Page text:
Beginning Books

books give dangerous thoughts

Beginning Books

Where precisely can we locate the beginnings of the importance of books, stories, the creative imagination of the reading mind that, for some, becomes such a central life-long pleasure? Surely with the first texts we hear or read in childhood and youth.

My own earliest memories of books are of German ones: an alphabet book, Struwelpeter and Grimms’ Märchen. Still illiterate, reading is not yet solitary. It begins within the primal matrix, within the relationship to mother, with mother reading to me.

Of the first book, the alphabet book, I remember nothing but one letter and one word, the German letter ö (‘O-umlaut’). An open vowel or diphthong. It is the first letter of the word ‘Öl’ (oil), a sound that can only be made by stretching out the lips (do I orally long, do I seek succour?) and yet somehow seems to simultaneously evoke a sense of pouting, even of disgust and rejection.

(Is that what happened, thinks the psychodynamic Detective of Self? Seeking and rejection, longing and disgust? An unrequited and thus ambivalent oral longing? The unconscious origins of all your eating, processing, seeking patterns? And/or, thinks the Jungian, does my unknown memory selector choose ‘Öl’ because of some deep, unconscious, pre-petroleum knowledge of ‘oil’ as a symbol of soothing, consecration, purity, salvation? Can one sound – a kind of ‘Urwort’ – perhaps dialectically incorporate or ‘constellate’ both oral alienation AND reconciliation…? )

Of Struwelpeter, I remember the pedagogically sadist images powerfully utilising Oedipal fears of punishment and castration: the bloody cutting off, with huge oversized scissors, of the thumb of the little boy who sucked his thumb (I nibbled my nails), the burning alive of the little girl who played with matches (I once set a paddock alight playing with matches), the pulling down of the richly laden table cloth by the restive boy called ‘Zappelphilip’, Philip the Fidget (and perhaps that is what that shy little boy I was at the time really wanted to do, namely create havoc at the dinner table at which he was so often force-fed?)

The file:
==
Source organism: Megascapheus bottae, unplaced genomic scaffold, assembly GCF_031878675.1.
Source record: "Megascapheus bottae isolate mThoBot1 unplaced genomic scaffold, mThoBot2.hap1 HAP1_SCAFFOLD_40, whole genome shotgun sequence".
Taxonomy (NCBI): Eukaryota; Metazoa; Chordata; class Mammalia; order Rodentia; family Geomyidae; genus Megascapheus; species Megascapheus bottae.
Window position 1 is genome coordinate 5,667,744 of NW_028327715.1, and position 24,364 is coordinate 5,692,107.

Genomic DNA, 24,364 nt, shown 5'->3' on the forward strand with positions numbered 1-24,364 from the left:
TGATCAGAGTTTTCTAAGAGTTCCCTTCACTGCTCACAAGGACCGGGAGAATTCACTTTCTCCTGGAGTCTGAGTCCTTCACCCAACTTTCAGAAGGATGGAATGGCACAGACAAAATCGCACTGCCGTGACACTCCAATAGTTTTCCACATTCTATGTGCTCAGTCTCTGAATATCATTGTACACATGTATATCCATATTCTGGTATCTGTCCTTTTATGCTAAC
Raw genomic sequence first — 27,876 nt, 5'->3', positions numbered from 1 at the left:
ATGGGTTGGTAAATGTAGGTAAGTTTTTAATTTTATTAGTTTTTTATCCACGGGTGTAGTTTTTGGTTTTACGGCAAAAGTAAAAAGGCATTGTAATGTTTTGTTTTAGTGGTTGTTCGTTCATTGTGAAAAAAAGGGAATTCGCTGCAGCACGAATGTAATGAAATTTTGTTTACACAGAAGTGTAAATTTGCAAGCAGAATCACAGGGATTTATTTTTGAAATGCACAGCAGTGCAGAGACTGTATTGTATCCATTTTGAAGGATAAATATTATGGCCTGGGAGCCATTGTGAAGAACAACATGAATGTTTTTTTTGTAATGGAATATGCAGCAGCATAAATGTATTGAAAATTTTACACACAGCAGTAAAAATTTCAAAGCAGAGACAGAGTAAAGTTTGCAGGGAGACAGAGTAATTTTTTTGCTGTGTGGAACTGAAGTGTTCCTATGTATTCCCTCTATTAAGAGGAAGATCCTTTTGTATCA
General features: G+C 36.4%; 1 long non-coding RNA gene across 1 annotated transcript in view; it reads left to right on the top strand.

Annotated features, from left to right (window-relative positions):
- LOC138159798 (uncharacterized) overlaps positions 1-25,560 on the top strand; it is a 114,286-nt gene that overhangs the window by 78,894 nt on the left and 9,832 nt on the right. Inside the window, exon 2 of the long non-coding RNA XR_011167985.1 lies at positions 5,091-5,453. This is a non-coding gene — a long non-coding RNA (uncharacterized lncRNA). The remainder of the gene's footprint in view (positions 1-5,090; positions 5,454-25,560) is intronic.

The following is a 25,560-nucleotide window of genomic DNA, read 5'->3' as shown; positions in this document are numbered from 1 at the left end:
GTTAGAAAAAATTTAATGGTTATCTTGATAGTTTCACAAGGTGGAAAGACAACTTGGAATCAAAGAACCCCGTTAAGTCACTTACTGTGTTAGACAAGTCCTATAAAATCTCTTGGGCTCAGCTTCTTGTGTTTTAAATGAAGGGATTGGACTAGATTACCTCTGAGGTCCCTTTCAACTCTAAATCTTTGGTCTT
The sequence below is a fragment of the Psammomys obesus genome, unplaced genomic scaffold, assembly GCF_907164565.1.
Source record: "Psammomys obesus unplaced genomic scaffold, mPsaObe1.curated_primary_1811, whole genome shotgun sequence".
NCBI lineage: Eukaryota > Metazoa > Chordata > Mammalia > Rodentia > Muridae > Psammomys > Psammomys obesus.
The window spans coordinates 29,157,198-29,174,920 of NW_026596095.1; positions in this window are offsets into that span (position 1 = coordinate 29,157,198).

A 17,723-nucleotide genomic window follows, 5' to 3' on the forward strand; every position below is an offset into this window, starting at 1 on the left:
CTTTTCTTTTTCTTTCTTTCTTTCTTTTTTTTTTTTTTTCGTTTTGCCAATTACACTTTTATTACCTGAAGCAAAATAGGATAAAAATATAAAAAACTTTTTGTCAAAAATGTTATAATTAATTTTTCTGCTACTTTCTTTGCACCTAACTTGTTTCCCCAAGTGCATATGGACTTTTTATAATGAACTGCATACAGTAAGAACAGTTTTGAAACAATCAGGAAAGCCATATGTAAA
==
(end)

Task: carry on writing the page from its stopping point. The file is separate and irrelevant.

Of Grimms’ Märchen (1937 edition of Drömerscher Verlagsanstalt), sent from Germany by my mother’s cousin Tante Kätchen, I mainly remember the colour illustrations by Ruth Koser-Michaels. The strange thing is that I can hardly at all remember my mother or grandmother actually reading the tales to me, as they must have done. I can, however, well remember the sense of entering the world of these stories, the way the colourful, cosy pictures evoked those worlds of forests, fields and castles, all the characters, human and some of the animals, in eighteenth century costume, green flying monsters and swarthy devils, robust and round peasant folk, rich burghers, children dressed in the same clothes as adults, kings and queens, princes and princesses, lots of officers and soldiers, witches and stepmothers…The book was sent for my birthday. For me it for long became perhaps my main inner sense and imaginative feel of that other wholly constructed place over there called ‘Deutschland’…

And, later, in a perhaps ‘truer’ sense, the imagined ‘Deutschland’ was oral and aural, an imagined condensation of overheard stories. It was our visitors speaking German, sharing memories, stories, gossip, opinions. Uniewskis, Tante Rhode. They talk of the past at our table laden with mother’s Kaffee und Kuchen. The bombing raids on Berlin, the phosphorous fire bomb ditched by hand from the burning attic, the British by night, the Americans by day, the fear, the cellars, the high pitched sound of a bomb falling towards you, the judging of distances by the sound force of the explosions, the entry of Russian soldiers into Berlin, the fear, the mass rapes, the black market, the anxious escape by train to Hanover on false passports…I am perhaps five or six or seven and can still sit under the table, listening to their stories, imagining, seeing…and seeing at the same time Tante Rhode’s fine stockinged legs, that I feel strangely excited about, that I once dare to gently touch and stroke…